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 September 17, 2021

LLC vs LLP: Differences Between LLC and LLP

Female business partners reviewing business formation options

Entrepreneurs looking to start their new business should be forming a legal entity, and often have to weigh the options of an LLC and a LLP when deciding on the particular business structure. While both provide benefits, they differ in some important ways, and finding which is right for you depends on a number of factors, including you and your business partners’ liability protection and tax considerations. Understanding what each structure provides, and how it differs from the other, can help you make the right choice for your business.

What is an LLC?

A limited liability company (LLC) is a popular business entity with business owners for its flexibility and relative simplicity in both setup and maintenance. Depending upon your situation, you can elect a single-member LLC or an LLC with two or more members. LLCs can be easier and cheaper to form than corporations while offering many of the same benefits, which is why they are the first choice for many businesses.

What is an LLP?

A limited liability partnership (LLP) is a business entity that is formed by two or more owners in partnership with each other. LLPs are a common choice among professionals who wish to pool their talents and resources while still shielding their personal assets and limiting their personal liability. Unlike a general partnership, where no legal entity exists and each partner takes on unlimited liability, an LLP is an actual separate business entity that limits the personal liability of the partners involved in most states. Check with your LegalShield provider lawyer as some states do require at least one partner to have unlimited personal liability.

Differences between LLC and LLP

In deciding between an LLC and LLP, you must first have at least one other potential business partner to consider the LLP. Next, you should look at how they differ from one another to determine the right option. LLCs and LLPs differ on three significant points: how they’re managed; how much liability protection they offer owners; and how they’re taxed (or can choose to be taxed). Depending upon the types of business and the people involved, any of those differences can prove to be a deciding factor or dealbreaker.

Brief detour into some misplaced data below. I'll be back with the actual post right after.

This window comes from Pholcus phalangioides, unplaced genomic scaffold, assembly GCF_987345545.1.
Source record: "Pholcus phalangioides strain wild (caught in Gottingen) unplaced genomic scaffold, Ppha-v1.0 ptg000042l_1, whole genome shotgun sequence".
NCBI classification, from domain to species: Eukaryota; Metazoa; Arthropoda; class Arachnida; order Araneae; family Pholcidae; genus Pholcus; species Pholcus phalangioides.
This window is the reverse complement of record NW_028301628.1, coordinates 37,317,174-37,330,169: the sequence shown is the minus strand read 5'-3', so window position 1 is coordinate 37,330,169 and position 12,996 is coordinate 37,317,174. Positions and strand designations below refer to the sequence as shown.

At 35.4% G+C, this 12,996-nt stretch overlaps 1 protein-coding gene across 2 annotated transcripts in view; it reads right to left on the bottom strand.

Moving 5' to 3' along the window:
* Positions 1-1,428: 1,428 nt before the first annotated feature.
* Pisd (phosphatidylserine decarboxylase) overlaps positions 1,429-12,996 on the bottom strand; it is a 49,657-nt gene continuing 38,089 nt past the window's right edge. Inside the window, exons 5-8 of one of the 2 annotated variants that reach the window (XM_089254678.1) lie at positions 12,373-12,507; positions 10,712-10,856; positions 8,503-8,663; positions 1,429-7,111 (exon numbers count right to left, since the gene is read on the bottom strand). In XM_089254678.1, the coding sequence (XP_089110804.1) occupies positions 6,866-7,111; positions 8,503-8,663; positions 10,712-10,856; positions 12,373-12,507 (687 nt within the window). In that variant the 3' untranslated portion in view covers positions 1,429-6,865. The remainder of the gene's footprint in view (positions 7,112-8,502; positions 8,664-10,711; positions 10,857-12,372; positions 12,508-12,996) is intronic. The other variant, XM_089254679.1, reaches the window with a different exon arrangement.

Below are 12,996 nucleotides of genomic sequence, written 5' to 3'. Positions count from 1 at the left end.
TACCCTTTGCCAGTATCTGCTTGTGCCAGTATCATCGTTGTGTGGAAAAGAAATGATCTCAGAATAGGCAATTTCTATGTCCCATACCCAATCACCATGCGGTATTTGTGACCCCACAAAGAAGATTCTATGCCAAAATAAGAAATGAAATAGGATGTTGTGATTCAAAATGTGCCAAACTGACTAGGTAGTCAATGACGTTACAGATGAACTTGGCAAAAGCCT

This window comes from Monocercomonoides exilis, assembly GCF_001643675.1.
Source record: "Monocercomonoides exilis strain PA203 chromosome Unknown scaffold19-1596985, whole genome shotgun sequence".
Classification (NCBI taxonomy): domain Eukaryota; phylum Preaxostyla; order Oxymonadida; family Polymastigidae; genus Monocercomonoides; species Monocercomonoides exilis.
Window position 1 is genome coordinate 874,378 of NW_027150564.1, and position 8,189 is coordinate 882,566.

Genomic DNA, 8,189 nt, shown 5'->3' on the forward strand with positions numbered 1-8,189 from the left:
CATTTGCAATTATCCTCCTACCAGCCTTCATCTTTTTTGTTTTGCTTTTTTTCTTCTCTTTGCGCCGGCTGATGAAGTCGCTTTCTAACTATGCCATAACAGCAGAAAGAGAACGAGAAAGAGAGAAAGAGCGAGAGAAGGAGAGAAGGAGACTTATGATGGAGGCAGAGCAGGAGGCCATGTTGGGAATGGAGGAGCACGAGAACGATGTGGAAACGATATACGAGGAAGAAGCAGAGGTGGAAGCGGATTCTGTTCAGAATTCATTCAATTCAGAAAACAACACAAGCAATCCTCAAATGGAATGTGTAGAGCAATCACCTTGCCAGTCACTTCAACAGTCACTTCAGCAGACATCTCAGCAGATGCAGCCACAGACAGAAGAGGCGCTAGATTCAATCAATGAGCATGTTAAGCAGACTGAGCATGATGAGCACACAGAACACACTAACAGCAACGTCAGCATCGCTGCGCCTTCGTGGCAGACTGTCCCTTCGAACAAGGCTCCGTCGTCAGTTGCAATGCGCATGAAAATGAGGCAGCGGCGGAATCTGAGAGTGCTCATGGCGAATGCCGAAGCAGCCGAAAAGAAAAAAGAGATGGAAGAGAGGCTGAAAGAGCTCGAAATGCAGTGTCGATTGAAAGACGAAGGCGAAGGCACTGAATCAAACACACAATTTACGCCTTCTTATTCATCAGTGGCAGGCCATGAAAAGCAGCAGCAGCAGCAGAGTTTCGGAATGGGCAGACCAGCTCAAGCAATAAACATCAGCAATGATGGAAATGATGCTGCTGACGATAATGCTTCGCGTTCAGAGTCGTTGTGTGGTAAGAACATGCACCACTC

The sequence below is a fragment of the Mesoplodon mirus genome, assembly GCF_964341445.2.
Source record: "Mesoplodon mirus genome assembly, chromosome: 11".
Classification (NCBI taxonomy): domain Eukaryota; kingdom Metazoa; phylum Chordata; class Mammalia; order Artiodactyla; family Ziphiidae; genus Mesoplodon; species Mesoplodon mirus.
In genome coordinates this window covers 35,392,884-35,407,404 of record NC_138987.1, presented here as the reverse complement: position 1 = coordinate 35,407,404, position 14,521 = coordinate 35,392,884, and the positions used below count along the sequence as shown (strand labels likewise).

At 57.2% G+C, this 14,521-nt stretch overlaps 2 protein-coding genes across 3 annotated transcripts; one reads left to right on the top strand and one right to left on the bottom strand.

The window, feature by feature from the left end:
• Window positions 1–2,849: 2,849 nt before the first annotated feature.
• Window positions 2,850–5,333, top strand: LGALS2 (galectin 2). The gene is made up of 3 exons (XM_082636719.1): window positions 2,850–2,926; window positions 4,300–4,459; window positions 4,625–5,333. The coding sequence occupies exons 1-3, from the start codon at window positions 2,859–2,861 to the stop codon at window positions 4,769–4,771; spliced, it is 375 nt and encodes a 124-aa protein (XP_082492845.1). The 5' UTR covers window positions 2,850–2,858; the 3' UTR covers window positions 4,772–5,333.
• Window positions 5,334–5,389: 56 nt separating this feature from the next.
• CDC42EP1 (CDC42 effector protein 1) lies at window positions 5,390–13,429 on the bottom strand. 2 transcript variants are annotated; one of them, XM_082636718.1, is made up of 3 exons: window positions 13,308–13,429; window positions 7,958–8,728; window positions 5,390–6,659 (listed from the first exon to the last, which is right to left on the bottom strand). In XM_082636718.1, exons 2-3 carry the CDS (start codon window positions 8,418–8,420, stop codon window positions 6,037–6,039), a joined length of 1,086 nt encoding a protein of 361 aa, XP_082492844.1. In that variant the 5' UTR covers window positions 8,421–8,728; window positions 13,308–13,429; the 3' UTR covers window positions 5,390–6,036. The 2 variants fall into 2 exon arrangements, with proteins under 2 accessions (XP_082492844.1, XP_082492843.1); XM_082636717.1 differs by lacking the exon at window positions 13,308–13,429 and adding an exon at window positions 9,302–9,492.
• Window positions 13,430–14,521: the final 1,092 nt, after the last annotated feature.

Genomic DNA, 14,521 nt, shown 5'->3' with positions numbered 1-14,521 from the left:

Management structure

An important part of any business is the decision making, which is typically the result of the management structure put in place from the start. In an LLC, management is determined by the operating agreement, which sets forth the membership and structure of the company, as well as the roles and responsibilities of each member, and the guidelines for changing the membership.

LLCs can opt for a member-managed LLC, wherein each member has some responsibility for running the business, or a manager-managed LLC, which hands control to one or more members while the others remain passive. Of course, that assumes more than one member in the LLC; many entrepreneurs are looking for complete control of their business, at least in the early days, and unlike LLP, LLCs allow for a single member with total control of the entity and its operation.

With a LLP, the management structure is determined by a partnership agreement, which outlines the roles of each of the partners as well as the financial contributions expected and the profit distributions. In an LLP, one or more partners can choose to be a ‘silent partner’, allowing the other partner(s) to take charge of everyday operations and decision making of the LLP.

Differences in liability protection

Protection against personal liability is one of the most important considerations in selecting a business type and is one of the main motivators in forming an entity in the first place. While both LLCs and LLPs limit the liability of members and partners (hence the name), there are key differences.

With an LLC, members are typically protected against the debts and liabilities of the business, provided that they’ve diligently kept their personal assets separate from those of the business and that none of the members of the company have engaged in illegal activities. That means individual members can’t be sued personally for business debts.

In a LLP, a partner does have personal liability in the case of their own negligence, but each partner is shielded against liability for any negligence on the part of the others. However, depending upon the state, one or more partners may be liable for the overall debts of the partnership itself and other types of liability.

Tax benefits of LLCs and LLPs

Any owner is looking for tax advantages when it comes to choosing a business entity, and both LLCs and LLPs offer tax benefits to its members or partners. For the purposes of taxation, the IRS doesn’t view LLCs or LLPs as business entities, meaning that business profits and losses are passed through to your personal tax return. Whereas LLPs can only file taxes as a partnership, LLCs have a choice when it comes to taxes and can elect to be taxed as a sole proprietorship, partnership, or corporation.

Given that the corporate option means “double taxation”—paying income taxes on both the corporate tax return and personally on distributions from the LLC, tax rates are important and planning becomes quite complex and professional advice should be sought.

Choosing the right business structure

Deciding between LLC or LLP for your business entity is a complex question, and an important one for your new business. You probably don’t have all the answers, but you don’t have to—LegalShield is here to help.

Don’t try to tackle business entity formation without the affordable advice from a provider lawyer available with a LegalShield Small Business Plan.


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